Public health officials like Dr. Anthony S. Fauci, the nation’s top infectious disease doctor, have implored police officers and others responsible for public safety to get vaccinated.

“Think about the implications of not getting vaccinated when you’re in a position where you have a responsible job, and you want to protect yourself because you’re needed at your job, whether you’re a police officer or a pilot or any other of those kinds of occupations,” Dr. Fauci said on Fox News Sunday.

“We now know the statistics — more police officers die of Covid than they do any other causes of death,” he said. “So it doesn’t make any sense to not try to protect yourself, as well as the colleagues that you work with.”

Other agencies and police unions also reported that officers were leaving over vaccine requirements. At least 150 members of the State Police Association of Massachusetts, the union that represents state police, have resigned or intend to do so, the union told NBC Boston.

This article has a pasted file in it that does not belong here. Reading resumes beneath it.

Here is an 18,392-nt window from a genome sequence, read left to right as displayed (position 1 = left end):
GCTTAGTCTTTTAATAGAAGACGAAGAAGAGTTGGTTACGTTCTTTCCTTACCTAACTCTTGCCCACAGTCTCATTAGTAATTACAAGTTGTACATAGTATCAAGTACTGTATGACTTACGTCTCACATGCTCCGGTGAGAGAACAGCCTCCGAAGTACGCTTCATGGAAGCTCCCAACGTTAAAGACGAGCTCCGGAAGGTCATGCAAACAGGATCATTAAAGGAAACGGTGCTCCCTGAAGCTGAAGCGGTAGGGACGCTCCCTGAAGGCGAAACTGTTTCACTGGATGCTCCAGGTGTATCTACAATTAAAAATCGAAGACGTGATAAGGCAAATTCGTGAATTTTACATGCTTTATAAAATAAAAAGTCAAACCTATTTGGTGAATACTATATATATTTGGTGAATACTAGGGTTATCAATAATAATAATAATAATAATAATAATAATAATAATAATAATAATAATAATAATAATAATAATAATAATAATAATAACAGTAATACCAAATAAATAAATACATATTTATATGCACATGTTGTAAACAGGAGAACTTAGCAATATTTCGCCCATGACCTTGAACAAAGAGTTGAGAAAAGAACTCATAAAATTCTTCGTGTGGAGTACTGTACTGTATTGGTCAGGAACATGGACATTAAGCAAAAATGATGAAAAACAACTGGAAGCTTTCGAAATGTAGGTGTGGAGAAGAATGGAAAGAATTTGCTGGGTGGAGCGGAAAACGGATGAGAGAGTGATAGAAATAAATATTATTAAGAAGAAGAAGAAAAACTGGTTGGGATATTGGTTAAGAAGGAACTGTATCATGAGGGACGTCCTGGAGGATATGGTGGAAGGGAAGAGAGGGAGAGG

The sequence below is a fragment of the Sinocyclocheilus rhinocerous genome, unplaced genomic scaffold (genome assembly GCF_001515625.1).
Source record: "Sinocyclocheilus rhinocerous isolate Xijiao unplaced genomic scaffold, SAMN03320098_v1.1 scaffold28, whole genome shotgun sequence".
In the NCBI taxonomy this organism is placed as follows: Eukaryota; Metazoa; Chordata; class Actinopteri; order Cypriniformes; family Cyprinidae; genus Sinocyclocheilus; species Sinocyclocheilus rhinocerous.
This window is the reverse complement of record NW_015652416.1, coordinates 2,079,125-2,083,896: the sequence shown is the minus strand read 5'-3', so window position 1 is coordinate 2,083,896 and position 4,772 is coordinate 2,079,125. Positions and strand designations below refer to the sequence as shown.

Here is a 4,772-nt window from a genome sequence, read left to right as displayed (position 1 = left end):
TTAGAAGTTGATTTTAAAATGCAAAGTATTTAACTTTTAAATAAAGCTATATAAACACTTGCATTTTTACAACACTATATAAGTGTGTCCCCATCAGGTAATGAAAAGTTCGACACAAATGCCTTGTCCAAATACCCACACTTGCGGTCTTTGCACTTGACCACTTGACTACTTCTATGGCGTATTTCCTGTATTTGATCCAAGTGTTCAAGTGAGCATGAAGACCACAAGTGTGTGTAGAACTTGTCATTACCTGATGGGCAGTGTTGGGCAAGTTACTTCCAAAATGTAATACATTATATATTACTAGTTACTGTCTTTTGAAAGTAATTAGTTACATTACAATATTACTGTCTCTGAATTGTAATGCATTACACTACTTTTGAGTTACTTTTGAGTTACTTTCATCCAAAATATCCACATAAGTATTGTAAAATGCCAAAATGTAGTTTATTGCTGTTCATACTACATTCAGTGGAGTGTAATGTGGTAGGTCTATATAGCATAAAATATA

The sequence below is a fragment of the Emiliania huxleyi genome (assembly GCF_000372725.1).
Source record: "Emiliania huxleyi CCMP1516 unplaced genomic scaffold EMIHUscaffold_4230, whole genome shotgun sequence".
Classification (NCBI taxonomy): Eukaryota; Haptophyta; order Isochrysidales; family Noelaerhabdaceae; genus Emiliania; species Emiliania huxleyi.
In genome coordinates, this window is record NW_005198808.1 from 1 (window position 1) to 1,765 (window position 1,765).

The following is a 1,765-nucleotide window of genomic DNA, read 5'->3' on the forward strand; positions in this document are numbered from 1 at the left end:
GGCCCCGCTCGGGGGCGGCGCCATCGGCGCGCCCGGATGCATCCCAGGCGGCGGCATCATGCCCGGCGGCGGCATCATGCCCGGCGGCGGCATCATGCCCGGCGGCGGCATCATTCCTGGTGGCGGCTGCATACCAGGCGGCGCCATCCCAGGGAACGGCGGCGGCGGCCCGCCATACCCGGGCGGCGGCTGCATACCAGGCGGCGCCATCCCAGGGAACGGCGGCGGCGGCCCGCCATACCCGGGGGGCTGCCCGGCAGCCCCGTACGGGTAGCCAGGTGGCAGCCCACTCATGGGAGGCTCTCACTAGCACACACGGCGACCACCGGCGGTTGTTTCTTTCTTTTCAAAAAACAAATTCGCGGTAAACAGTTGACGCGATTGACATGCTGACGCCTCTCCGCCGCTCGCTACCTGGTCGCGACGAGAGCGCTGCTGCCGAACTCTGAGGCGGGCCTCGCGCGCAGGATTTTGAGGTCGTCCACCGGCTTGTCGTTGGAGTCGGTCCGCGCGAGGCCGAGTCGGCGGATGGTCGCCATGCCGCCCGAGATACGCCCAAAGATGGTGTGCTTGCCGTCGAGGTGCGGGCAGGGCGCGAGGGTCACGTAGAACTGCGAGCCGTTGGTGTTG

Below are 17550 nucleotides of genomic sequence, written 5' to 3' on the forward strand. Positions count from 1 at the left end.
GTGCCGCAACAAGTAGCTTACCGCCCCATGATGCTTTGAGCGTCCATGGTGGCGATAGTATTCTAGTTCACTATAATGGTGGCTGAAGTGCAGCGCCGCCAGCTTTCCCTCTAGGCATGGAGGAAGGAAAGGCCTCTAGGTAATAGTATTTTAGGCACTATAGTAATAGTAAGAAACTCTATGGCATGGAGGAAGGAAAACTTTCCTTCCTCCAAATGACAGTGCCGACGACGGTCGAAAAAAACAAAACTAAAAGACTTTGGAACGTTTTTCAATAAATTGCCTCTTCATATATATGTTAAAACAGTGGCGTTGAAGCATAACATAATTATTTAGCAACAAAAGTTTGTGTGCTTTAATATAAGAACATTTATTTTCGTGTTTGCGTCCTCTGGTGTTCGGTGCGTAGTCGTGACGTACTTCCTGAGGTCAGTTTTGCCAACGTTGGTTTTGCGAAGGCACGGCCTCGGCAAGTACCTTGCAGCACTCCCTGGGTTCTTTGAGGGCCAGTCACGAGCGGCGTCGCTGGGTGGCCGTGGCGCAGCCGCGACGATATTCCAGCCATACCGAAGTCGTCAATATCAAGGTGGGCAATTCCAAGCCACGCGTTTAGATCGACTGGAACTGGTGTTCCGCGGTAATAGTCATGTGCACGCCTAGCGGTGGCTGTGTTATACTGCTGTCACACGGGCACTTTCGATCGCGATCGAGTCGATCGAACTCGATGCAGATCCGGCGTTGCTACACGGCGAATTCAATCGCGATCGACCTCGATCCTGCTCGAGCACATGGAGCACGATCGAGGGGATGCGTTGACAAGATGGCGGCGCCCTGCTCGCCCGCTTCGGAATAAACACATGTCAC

Credit…Andy Wong/Associated Press

The Olympic torch arrived in Beijing on Wednesday, beginning a countdown to a Winter Games being held under the shadow of the coronavirus pandemic and calls for a boycott over China’s rights abuses in Hong Kong, Tibet and Xinjiang.

The arrival ceremony, like the official lighting of the Olympic flame in Athens on Monday, unfolded without spectators, one of many concessions to Covid-19 that will severely restrict access to the games, which begin on Feb. 4.

China, with the “full support” of the International Olympic Committee, is planning to hold the Games with even greater health protocols than those in place during the summer Olympics in Tokyo this year.

Only vaccinated and screened residents of China will be able to attend as spectators, while athletes, broadcasters, journalists and others working at the Olympic sites will be confined to one of three bubblelike environments for their entire visit. Those not vaccinated face 21-day quarantines upon arrival.